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Review 1: "Frequency and Determinants of COVID-19 Prevention Behaviours: Assessment of Large-scale Programmes in Seven Countries"

In general, the reviewers found this study to be important, but that the methodology could be described more clearly and the contributions to the existing literature more explicitly stated. 

Published onDec 12, 2023
Review 1: "Frequency and Determinants of COVID-19 Prevention Behaviours: Assessment of Large-scale Programmes in Seven Countries"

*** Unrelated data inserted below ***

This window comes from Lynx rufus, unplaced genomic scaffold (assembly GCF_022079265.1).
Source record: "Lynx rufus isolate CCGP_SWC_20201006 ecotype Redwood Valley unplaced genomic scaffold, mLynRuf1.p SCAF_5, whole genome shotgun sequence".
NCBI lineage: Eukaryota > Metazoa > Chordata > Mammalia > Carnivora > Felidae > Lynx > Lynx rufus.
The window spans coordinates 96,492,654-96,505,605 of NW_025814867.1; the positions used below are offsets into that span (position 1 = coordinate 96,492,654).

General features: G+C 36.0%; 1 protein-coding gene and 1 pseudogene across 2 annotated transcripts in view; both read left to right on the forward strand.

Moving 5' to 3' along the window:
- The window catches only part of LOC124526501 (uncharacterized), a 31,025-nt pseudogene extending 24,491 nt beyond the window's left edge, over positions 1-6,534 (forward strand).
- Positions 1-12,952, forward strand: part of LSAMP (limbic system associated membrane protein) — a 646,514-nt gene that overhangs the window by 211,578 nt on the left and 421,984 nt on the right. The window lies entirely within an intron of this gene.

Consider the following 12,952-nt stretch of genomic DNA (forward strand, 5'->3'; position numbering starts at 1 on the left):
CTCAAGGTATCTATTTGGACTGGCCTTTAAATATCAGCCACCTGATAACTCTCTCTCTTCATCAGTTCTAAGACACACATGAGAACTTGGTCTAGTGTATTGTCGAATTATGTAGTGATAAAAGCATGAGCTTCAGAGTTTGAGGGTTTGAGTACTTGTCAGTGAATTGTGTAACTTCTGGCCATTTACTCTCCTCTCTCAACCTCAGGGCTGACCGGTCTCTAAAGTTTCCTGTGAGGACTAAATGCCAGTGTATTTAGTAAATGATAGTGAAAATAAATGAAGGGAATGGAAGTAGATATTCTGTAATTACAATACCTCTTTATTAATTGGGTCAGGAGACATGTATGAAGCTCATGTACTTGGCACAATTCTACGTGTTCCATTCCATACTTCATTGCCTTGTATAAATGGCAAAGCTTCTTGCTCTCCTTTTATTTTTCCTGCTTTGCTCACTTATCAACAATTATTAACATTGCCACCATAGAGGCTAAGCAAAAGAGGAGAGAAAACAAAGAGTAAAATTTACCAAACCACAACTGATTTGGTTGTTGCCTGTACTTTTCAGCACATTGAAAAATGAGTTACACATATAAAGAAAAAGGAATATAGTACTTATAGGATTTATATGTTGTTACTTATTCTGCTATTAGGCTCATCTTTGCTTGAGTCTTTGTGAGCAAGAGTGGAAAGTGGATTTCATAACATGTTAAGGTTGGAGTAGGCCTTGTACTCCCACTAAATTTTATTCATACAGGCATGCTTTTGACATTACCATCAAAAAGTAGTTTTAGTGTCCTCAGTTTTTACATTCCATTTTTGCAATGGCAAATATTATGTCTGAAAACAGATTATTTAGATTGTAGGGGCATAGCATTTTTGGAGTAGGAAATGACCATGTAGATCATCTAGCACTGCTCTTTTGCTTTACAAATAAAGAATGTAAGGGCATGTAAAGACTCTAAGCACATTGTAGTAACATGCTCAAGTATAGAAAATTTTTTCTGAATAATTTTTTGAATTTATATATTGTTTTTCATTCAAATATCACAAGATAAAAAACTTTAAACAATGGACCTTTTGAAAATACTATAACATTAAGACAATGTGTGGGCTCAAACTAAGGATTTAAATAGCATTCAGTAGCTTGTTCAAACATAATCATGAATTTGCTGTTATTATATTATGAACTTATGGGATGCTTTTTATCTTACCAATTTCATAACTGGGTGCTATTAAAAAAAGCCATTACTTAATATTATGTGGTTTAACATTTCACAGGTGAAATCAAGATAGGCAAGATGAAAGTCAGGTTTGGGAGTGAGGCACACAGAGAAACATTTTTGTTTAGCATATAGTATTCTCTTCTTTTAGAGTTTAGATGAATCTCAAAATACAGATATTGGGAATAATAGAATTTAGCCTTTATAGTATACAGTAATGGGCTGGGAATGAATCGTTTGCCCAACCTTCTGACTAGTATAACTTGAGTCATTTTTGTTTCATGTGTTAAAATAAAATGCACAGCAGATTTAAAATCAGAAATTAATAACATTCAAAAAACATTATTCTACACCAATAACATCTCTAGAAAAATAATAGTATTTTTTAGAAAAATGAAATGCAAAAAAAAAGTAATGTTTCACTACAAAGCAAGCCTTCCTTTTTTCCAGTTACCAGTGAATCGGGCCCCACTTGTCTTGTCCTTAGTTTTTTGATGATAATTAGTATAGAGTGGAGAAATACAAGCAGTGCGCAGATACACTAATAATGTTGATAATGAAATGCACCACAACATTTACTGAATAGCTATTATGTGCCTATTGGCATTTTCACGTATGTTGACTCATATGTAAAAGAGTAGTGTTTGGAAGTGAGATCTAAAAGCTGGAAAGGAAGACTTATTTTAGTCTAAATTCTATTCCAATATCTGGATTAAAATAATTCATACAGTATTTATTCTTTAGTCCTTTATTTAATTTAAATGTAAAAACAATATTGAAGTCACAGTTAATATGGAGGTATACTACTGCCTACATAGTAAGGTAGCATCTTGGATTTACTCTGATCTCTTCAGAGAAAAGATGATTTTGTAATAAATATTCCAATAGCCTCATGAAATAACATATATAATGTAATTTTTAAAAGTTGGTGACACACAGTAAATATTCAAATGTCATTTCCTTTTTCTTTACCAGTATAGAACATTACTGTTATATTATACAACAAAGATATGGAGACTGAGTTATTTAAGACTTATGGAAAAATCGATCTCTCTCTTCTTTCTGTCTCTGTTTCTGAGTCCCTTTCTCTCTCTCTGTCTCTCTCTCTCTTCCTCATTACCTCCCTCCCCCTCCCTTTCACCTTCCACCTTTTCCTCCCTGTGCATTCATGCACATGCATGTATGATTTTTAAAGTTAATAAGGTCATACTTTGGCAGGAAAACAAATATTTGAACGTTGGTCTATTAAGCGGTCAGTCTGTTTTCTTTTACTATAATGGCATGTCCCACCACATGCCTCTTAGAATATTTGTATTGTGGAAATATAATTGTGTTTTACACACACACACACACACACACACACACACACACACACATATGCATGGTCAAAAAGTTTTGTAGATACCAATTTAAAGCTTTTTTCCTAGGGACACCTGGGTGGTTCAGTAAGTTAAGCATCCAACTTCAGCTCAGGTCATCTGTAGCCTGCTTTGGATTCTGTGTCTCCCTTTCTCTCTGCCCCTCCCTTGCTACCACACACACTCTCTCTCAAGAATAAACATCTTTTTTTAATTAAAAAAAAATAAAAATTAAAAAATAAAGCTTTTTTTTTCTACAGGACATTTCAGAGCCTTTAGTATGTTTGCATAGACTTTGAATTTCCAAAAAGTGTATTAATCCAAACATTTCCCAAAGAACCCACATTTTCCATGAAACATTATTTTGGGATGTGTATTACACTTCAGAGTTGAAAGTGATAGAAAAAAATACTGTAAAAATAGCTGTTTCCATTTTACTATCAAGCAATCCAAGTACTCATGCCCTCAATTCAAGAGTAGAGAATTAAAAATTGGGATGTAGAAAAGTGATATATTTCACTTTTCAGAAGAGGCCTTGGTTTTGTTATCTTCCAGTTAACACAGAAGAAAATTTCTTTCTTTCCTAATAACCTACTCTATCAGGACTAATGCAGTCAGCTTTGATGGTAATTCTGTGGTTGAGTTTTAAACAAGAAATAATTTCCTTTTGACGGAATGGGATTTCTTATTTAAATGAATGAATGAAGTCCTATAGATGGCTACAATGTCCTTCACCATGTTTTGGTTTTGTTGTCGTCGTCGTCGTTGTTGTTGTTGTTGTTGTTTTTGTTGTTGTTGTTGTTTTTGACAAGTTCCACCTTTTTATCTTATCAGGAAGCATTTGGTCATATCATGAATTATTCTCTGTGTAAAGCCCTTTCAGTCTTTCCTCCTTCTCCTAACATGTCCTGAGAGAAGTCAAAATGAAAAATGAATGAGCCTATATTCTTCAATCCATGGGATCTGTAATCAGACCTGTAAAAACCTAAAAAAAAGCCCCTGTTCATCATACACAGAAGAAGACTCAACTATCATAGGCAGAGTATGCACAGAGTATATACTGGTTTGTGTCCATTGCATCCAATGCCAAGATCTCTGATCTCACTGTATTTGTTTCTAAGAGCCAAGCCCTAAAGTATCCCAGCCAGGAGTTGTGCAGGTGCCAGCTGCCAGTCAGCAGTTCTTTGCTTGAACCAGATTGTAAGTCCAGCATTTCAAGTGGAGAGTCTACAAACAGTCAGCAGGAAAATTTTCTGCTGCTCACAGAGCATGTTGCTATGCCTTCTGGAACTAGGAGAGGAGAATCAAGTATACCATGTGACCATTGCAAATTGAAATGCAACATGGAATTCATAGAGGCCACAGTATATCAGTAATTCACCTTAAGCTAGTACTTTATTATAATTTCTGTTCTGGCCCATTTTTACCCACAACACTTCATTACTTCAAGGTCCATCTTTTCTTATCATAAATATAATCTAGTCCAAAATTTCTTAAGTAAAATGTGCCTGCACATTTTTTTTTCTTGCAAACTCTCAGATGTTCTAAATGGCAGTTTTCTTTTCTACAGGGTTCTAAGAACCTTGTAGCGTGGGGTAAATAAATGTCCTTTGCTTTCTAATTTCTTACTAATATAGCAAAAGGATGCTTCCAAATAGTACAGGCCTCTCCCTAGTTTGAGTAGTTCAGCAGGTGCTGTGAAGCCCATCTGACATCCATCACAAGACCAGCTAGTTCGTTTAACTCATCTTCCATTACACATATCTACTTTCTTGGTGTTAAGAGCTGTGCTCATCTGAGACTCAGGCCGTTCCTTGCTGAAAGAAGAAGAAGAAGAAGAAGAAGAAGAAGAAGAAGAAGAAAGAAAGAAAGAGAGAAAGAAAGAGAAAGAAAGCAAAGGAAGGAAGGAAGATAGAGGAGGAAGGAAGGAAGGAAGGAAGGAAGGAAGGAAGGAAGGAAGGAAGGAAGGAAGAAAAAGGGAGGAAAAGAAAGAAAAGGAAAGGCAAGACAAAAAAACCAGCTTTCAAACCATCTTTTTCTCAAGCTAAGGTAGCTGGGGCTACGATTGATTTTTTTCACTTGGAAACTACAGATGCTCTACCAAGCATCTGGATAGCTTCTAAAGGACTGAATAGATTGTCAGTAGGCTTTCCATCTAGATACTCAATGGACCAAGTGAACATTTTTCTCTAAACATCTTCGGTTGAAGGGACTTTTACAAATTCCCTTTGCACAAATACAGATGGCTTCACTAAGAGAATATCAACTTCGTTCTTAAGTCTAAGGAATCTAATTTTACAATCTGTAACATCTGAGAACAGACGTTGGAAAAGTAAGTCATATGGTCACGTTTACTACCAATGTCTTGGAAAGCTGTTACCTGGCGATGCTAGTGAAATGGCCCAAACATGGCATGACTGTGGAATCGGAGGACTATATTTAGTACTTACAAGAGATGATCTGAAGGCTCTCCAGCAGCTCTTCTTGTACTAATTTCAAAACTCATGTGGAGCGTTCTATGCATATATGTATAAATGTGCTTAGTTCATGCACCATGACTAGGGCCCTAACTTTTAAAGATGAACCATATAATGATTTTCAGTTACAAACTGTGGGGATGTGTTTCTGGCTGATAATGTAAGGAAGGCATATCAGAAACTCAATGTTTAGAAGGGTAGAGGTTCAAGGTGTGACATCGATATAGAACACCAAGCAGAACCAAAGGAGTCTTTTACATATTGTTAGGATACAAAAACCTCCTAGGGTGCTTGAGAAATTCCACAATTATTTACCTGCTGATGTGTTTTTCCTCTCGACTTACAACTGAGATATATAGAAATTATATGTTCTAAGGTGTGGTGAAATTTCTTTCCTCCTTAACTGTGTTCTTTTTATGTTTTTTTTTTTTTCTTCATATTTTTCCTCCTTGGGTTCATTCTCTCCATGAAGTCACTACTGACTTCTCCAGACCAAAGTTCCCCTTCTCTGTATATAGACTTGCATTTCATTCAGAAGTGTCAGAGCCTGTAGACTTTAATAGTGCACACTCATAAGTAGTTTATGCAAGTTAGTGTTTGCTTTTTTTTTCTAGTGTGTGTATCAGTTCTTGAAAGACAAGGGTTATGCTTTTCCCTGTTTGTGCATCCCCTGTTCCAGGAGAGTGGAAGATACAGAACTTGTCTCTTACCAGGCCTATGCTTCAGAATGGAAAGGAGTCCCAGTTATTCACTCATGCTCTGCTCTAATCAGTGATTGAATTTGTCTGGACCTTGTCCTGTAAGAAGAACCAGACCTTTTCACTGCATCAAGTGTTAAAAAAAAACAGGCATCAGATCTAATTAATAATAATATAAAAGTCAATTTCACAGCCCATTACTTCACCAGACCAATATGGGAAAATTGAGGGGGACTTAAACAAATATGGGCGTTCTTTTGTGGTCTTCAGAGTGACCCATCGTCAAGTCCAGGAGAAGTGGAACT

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key-enterThis Pub is a Review of
Frequency and determinants of COVID-19 prevention behaviours: assessment of large-scale programmes in seven countries
Frequency and determinants of COVID-19 prevention behaviours: assessment of large-scale programmes in seven countries